Climate change

Climate change refers to any change in climate over time, whether due to natural variability or as a result of human activity (IPCC).

Climate refers to the average weather experienced over a long period. This includes temperature, wind and precipitation patterns. The climate of the Earth is not static but has changed many times of the history of our planet in response to a variety of natural causes.

For the past 30 years the Earth has been warming at a remarkably rapid rate of approximately 0.2°C per decade and is now reaching and passing through the warmest levels seen in the last 12 000 years (NASA 25.9.2006). Year 2005 was the warmest year since the late 1800s. The five warmest years during the past 100 years have all occurred recently (the warmest years being 2005, 1998, 2002, 2003, 2006) (NASA 8.2.2007 ).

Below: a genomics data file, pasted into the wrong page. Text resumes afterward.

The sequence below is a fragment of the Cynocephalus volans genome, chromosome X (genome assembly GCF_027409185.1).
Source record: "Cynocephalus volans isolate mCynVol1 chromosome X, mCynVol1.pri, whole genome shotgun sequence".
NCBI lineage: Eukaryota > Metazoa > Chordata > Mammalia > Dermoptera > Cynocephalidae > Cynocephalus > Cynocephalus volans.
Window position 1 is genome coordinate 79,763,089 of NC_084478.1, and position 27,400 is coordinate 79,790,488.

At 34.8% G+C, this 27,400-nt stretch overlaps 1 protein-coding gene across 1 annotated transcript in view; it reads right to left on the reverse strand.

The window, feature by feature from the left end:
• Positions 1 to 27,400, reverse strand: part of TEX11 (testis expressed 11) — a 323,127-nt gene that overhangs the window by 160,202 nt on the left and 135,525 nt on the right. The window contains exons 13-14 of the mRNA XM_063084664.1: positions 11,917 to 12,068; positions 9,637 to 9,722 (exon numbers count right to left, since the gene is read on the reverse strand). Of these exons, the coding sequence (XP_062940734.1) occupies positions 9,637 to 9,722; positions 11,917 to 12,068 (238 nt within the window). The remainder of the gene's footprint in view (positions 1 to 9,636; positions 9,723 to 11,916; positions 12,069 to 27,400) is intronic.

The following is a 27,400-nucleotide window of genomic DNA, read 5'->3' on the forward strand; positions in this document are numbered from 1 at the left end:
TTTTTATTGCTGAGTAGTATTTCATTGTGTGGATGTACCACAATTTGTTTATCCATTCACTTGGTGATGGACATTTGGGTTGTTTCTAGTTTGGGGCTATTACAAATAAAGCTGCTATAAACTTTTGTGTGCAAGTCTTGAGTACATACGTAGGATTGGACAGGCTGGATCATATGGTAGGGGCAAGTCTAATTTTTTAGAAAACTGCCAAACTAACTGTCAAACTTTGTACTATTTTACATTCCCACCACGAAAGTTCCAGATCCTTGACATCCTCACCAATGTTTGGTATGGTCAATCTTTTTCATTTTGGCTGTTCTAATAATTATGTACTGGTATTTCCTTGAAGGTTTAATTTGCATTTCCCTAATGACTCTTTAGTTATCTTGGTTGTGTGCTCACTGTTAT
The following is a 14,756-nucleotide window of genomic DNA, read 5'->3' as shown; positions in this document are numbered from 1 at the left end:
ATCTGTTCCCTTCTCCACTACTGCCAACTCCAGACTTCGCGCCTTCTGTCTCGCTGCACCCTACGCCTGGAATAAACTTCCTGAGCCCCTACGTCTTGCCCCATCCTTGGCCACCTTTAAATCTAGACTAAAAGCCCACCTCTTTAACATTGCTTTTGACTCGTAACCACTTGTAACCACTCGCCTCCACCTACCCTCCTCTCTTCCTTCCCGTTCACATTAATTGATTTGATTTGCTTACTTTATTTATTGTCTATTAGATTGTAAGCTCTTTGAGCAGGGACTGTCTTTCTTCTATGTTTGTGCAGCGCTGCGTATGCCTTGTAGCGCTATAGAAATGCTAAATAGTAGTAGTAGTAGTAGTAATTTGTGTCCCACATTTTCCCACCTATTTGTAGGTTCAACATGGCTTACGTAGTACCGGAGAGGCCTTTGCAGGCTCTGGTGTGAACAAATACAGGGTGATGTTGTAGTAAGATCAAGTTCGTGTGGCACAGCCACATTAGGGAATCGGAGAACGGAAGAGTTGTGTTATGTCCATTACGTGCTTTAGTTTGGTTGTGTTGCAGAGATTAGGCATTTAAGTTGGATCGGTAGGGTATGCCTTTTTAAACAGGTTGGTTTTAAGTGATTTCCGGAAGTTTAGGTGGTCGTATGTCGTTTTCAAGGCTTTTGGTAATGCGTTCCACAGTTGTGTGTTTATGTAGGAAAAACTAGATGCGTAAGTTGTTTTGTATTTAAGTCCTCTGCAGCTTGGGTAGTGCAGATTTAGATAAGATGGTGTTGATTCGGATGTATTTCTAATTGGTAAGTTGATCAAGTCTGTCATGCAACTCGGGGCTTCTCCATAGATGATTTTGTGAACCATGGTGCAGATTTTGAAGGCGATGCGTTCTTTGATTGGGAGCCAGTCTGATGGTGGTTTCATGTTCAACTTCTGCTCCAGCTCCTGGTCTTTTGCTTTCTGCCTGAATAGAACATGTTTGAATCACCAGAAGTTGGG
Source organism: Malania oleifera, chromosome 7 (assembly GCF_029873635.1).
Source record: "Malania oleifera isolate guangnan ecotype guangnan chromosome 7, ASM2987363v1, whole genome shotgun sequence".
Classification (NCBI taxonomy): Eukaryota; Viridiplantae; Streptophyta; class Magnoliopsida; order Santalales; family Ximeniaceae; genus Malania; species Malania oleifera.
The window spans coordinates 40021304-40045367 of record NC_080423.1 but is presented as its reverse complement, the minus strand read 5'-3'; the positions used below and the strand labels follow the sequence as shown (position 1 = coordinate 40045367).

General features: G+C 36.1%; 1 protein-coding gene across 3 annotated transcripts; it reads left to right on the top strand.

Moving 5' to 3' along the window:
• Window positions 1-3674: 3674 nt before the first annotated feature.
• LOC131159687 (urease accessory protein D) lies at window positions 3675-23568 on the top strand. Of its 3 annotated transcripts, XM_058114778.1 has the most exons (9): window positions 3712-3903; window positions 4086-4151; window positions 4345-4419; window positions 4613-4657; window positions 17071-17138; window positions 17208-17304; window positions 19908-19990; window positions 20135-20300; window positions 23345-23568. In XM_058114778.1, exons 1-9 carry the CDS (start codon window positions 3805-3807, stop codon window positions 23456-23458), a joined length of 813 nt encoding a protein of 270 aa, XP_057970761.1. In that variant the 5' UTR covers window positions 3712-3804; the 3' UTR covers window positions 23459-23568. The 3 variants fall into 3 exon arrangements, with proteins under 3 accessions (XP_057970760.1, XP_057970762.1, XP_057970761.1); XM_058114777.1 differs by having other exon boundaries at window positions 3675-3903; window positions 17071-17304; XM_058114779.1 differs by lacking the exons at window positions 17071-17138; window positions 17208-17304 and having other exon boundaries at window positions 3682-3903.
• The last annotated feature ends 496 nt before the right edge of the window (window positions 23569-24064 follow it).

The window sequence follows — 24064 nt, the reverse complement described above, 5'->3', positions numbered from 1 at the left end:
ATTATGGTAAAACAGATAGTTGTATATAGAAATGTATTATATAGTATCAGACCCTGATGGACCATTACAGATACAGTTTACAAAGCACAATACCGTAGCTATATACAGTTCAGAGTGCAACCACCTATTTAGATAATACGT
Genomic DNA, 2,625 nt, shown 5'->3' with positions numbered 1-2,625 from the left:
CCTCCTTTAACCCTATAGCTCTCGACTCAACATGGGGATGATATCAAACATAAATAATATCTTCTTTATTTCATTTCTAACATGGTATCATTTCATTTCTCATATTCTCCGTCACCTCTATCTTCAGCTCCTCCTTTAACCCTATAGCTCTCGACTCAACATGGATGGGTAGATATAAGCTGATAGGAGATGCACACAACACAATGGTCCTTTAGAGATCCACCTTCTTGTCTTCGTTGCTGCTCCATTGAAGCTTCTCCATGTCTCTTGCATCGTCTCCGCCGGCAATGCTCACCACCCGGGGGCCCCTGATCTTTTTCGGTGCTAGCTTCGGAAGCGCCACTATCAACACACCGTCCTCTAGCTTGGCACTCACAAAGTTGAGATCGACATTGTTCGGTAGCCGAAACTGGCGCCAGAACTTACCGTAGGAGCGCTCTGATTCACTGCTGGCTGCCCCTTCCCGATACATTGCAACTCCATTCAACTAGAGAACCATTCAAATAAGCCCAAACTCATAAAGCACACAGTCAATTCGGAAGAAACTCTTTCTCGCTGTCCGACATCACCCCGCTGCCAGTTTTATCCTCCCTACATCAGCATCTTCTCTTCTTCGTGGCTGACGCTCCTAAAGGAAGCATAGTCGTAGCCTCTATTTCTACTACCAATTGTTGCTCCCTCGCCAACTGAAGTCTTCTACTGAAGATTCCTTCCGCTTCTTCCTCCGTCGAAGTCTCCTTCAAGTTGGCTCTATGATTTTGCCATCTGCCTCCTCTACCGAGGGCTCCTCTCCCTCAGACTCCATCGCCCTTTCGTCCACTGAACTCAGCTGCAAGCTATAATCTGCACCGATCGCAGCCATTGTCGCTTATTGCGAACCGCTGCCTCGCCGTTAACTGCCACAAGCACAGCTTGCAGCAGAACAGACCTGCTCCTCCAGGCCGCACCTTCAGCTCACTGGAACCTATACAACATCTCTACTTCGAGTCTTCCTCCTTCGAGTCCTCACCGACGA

finska_blommor3.JPGCurrent warming seems to be occurring nearly everywhere. The warming is largest at high latitudes in the Northern Hemisphere and it is larger over land than over ocean areas. In Finland annual mean temperatures have increased about 0.7°C during the past century. Greatest warming has happened in the spring and less in summer and autumn (Finnish Meteorological Institute in Finnish). Climate changes are being experienced particularly extensively in the Arctic. Arctic average temperature has risen at almost twice the rate as the rest of the world in the recent decades (Finnish Meteorological Institute Corell 2005 ACIA).